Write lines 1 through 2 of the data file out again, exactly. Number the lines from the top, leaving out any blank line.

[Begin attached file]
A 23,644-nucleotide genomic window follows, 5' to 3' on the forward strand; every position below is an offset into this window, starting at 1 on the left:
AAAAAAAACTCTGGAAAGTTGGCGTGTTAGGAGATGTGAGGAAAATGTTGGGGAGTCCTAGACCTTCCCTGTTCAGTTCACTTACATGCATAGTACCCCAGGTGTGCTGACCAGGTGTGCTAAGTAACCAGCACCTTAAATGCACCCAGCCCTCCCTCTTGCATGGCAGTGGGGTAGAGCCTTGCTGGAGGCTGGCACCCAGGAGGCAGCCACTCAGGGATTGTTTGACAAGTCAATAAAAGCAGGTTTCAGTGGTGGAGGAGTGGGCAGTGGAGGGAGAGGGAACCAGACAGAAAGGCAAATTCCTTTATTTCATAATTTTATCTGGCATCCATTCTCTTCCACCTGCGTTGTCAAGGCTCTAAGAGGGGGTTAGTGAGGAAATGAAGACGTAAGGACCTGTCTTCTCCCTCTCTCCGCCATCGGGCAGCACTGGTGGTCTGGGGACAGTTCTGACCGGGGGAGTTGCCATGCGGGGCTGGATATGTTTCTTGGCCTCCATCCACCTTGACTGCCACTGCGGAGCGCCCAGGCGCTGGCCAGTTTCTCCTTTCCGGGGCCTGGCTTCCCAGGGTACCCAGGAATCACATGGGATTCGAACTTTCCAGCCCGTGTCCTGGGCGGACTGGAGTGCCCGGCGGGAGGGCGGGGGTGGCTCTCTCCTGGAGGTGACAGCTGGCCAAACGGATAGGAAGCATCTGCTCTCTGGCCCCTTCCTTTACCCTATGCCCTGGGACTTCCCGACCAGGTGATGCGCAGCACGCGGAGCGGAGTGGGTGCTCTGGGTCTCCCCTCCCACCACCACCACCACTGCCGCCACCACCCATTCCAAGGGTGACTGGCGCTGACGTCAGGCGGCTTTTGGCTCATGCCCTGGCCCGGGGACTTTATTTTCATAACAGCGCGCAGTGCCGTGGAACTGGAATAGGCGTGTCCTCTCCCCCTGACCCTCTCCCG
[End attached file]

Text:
A 23,644-nucleotide genomic window follows, 5' to 3' on the forward strand; every position below is an offset into this window, starting at 1 on the left:
AAAAAAAACTCTGGAAAGTTGGCGTGTTAGGAGATGTGAGGAAAATGTTGGGGAGTCCTAGACCTTCCCTGTTCAGTTCACTTACATGCATAGTACCCCAGGTGTGCTGACCAGGTGTGCTAAGTAACCAGCACCTTAAATGCACCCAGCCCTCCCTCTTGCATGGCAGTGGGGTAGAGCCTTGCTGGAGGCTGGCACCCAGGAGGCAGCCACTCAGGGATTGTTTGACAAGTCAATAAAAGCAGGTTTCAGTGGTGGAGGAGTGGGCAGTGGAGGGAGAGGGAACCAGACAGAAAGGCAAATTCCTTTATTTCATAATTTTATCTGGCATCCATTCTCTTCCACCTGCGTTGTCAAGGCTCTAAGAGGGGGTTAGTGAGGAAATGAAGACGTAAGGACCTGTCTTCTCCCTCTCTCCGCCATCGGGCAGCACTGGTGGTCTGGGGACAGTTCTGACCGGGGGAGTTGCCATGCGGGGCTGGATATGTTTCTTGGCCTCCATCCACCTTGACTGCCACTGCGGAGCGCCCAGGCGCTGGCCAGTTTCTCCTTTCCGGGGCCTGGCTTCCCAGGGTACCCAGGAATCACATGGGATTCGAACTTTCCAGCCCGTGTCCTGGGCGGACTGGAGTGCCCGGCGGGAGGGCGGGGGTGGCTCTCTCCTGGAGGTGACAGCTGGCCAAACGGATAGGAAGCATCTGCTCTCTGGCCCCTTCCTTTACCCTATGCCCTGGGACTTCCCGACCAGGTGATGCGCAGCACGCGGAGCGGAGTGGGTGCTCTGGGTCTCCCCTCCCACCACCACCACCACTGCCGCCACCACCCATTCCAAGGGTGACTGGCGCTGACGTCAGGCGGCTTTTGGCTCATGCCCTGGCCCGGGGACTTTATTTTCATAACAGCGCGCAGTGCCGTGGAACTGGAATAGGCGTGTCCTCTCCCCCTGACCCTCTCCCG